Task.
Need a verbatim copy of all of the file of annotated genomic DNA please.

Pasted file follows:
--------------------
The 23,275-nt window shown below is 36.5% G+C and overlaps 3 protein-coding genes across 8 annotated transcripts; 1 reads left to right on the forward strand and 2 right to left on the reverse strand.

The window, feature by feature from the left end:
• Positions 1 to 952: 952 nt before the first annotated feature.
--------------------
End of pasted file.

The 23,275-nt window shown below is 36.5% G+C and overlaps 3 protein-coding genes across 8 annotated transcripts; 1 reads left to right on the forward strand and 2 right to left on the reverse strand.

The window, feature by feature from the left end:
• Positions 1 to 952: 952 nt before the first annotated feature.